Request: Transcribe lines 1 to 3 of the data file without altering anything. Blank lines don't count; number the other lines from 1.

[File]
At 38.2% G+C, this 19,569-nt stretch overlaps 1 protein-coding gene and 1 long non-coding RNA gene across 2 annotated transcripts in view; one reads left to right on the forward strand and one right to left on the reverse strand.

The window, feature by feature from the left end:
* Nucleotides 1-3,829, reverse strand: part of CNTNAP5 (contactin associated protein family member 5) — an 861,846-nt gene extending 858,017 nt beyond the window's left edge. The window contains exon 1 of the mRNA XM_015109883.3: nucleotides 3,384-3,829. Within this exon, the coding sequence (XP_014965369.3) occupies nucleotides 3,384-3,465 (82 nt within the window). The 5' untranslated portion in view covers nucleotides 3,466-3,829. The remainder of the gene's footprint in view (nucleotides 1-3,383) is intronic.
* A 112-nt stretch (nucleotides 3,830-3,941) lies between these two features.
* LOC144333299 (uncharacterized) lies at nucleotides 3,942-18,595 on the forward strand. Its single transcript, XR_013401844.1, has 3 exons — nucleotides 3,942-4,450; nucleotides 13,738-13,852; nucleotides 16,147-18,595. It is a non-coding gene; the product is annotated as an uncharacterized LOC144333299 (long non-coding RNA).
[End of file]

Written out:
At 38.2% G+C, this 19,569-nt stretch overlaps 1 protein-coding gene and 1 long non-coding RNA gene across 2 annotated transcripts in view; one reads left to right on the forward strand and one right to left on the reverse strand.

The window, feature by feature from the left end:
* Nucleotides 1-3,829, reverse strand: part of CNTNAP5 (contactin associated protein family member 5) — an 861,846-nt gene extending 858,017 nt beyond the window's left edge. The window contains exon 1 of the mRNA XM_015109883.3: nucleotides 3,384-3,829. Within this exon, the coding sequence (XP_014965369.3) occupies nucleotides 3,384-3,465 (82 nt within the window). The 5' untranslated portion in view covers nucleotides 3,466-3,829. The remainder of the gene's footprint in view (nucleotides 1-3,383) is intronic.